Soto Beach in Mutsu Province
From the series “One Hundred Famous Places in the Provinces (Shokoku meisho hyakkei)"
(1797 - 1858)
10.24 x 14.96 in. (26 x 38 cm)
Medium and Support:
Woodblock print on paper
Museum purchase, 2017
Bellarmine Hall Galleries, Print Case: Drawer 1
The artist known as Hiroshige II (born Suzuki Chinpei, and later known as Shigenobu) took this title upon the death of his master and father-in-law, the more famous Utagawa Hiroshige, in 1858. Only relatively recently have scholars learned to distinguish between his work and the earlier Hiroshige, as Hiroshige II imitated his master’s style and subjects. Hiroshige, for example, was well known for a series of prints entitled One Hundred Famous Views of Edo; Hiroshige II, in turn, produced a series entitled One Hundred Famous Views in the Various Provinces. This print formed part of this series. It depicts part of the coastline on the northern tip of the main Japanese island of Honshu, today in Aomori Prefecture.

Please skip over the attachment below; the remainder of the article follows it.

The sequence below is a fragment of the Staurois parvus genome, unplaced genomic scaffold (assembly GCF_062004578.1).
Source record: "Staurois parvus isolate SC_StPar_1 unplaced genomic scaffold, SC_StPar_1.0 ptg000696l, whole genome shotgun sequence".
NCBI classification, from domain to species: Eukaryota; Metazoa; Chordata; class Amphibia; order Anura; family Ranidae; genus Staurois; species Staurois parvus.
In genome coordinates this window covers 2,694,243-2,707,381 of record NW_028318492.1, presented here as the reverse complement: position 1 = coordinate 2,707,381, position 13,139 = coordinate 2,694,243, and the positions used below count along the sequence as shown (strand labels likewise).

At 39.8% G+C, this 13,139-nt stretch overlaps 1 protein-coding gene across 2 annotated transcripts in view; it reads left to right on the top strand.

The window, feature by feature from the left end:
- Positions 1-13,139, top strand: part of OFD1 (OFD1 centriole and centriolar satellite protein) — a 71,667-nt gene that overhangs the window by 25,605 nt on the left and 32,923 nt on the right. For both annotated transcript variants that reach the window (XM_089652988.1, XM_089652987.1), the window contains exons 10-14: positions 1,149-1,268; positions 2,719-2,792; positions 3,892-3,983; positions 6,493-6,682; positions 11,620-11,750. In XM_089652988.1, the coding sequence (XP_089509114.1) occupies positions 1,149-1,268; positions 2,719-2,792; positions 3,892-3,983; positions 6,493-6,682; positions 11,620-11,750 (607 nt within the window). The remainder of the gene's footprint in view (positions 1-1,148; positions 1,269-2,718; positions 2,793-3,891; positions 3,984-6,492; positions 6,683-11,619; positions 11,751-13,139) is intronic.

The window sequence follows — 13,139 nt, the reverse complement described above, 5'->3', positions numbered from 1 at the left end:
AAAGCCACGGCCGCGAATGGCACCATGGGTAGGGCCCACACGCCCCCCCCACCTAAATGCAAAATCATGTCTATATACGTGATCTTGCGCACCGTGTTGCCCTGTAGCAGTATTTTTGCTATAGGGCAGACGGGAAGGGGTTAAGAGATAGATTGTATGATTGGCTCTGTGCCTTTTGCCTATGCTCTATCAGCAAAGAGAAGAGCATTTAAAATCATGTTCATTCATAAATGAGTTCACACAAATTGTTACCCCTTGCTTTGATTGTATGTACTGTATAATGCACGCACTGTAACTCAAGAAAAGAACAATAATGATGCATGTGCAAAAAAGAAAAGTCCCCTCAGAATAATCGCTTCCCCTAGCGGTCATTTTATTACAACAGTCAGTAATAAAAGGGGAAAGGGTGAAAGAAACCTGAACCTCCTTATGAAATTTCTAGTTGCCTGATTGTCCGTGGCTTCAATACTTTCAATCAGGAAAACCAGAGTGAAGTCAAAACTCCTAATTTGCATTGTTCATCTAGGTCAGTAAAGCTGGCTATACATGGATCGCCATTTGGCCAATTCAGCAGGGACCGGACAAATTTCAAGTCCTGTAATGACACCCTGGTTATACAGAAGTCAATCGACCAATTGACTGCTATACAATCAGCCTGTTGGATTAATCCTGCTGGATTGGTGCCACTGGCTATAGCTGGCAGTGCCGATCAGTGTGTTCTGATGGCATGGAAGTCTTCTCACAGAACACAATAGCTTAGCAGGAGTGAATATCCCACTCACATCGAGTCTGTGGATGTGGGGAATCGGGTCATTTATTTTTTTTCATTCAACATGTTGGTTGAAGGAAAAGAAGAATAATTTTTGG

Like his master, Hiroshige II formed part of the Utagawa school of woodblock printers, who worked in the artistic genre known as ukiyo-e or the “floating world.” Ukiyo-e prints featured a broad variety of subjects, from famous actors to erotic scenes, depicted with the vibrant mix of colors made possible by the multi-block printing process. During the 19th century, ukiyo-e prints featuring landscapes and scenes of city and country life became very popular in the West, and had a marked impact on European artists.